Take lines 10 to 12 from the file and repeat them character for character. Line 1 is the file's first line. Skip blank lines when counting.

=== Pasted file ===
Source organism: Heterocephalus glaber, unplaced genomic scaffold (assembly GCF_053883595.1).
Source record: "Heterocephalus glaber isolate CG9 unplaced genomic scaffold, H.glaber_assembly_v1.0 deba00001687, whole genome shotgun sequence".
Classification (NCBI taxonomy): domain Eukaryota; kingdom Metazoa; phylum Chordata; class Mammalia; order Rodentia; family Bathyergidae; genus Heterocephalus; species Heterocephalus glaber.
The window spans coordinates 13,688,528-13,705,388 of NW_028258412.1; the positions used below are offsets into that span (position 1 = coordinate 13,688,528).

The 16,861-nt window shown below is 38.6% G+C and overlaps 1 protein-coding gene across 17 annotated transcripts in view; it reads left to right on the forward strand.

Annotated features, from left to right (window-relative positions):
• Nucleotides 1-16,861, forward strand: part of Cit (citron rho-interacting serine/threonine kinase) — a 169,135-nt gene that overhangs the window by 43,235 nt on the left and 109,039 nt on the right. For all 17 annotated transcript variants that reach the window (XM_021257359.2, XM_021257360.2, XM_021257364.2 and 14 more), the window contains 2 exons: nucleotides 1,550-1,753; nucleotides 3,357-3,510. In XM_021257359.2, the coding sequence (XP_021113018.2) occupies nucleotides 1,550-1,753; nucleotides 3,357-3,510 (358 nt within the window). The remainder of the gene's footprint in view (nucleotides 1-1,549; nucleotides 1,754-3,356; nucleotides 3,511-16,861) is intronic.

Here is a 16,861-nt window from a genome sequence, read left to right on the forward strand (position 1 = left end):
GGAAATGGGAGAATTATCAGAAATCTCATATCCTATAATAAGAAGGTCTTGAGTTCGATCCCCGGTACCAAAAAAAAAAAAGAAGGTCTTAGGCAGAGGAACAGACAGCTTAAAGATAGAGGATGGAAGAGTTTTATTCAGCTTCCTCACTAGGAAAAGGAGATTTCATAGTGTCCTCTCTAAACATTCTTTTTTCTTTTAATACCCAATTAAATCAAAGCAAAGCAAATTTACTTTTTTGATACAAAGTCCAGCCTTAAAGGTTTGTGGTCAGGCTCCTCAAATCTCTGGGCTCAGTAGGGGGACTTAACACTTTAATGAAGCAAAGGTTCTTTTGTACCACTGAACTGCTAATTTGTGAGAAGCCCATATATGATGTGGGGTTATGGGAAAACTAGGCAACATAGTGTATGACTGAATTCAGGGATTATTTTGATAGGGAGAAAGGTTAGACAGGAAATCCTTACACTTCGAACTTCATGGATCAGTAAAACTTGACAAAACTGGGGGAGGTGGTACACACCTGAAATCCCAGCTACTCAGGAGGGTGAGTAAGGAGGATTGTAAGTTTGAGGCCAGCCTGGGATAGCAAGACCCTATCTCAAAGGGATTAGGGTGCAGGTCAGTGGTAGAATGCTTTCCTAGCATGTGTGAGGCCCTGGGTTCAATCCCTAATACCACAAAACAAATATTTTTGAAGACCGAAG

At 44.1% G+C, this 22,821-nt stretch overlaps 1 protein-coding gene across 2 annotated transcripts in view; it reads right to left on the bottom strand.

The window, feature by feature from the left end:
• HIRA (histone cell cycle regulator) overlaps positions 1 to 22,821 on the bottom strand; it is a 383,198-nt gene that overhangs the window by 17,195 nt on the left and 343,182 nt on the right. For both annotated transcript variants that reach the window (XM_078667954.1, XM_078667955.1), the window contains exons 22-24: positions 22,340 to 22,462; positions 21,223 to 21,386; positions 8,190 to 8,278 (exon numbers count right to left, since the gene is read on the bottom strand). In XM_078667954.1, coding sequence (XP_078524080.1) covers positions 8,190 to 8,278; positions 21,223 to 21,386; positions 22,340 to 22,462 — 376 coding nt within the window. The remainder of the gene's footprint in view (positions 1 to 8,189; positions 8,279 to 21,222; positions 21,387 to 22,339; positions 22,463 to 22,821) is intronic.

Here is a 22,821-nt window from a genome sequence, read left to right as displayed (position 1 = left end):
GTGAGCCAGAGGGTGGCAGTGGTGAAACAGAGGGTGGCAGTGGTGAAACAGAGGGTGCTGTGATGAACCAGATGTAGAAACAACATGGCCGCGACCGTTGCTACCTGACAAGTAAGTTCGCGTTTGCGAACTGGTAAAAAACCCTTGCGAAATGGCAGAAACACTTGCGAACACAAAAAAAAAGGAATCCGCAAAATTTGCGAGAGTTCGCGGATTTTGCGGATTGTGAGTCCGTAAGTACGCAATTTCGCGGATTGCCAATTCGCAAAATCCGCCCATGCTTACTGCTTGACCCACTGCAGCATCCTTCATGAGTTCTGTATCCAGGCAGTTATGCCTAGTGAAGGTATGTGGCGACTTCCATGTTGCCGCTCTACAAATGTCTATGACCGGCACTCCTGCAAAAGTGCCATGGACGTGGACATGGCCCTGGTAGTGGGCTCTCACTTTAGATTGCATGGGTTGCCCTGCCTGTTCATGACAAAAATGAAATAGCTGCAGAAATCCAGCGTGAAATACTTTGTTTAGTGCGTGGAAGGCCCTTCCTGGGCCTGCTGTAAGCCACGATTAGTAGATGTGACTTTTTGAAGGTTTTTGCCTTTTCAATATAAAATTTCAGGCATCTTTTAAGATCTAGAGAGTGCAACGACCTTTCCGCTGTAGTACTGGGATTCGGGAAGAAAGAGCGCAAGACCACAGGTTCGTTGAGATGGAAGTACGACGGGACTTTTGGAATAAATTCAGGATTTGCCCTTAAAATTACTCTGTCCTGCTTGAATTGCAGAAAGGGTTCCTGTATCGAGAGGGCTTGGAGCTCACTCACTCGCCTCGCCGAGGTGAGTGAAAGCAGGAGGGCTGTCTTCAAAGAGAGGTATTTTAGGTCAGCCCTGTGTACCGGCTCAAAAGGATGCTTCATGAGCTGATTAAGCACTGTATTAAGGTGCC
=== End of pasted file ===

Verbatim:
At 44.1% G+C, this 22,821-nt stretch overlaps 1 protein-coding gene across 2 annotated transcripts in view; it reads right to left on the bottom strand.

The window, feature by feature from the left end:
• HIRA (histone cell cycle regulator) overlaps positions 1 to 22,821 on the bottom strand; it is a 383,198-nt gene that overhangs the window by 17,195 nt on the left and 343,182 nt on the right. For both annotated transcript variants that reach the window (XM_078667954.1, XM_078667955.1), the window contains exons 22-24: positions 22,340 to 22,462; positions 21,223 to 21,386; positions 8,190 to 8,278 (exon numbers count right to left, since the gene is read on the bottom strand). In XM_078667954.1, coding sequence (XP_078524080.1) covers positions 8,190 to 8,278; positions 21,223 to 21,386; positions 22,340 to 22,462 — 376 coding nt within the window. The remainder of the gene's footprint in view (positions 1 to 8,189; positions 8,279 to 21,222; positions 21,387 to 22,339; positions 22,463 to 22,821) is intronic.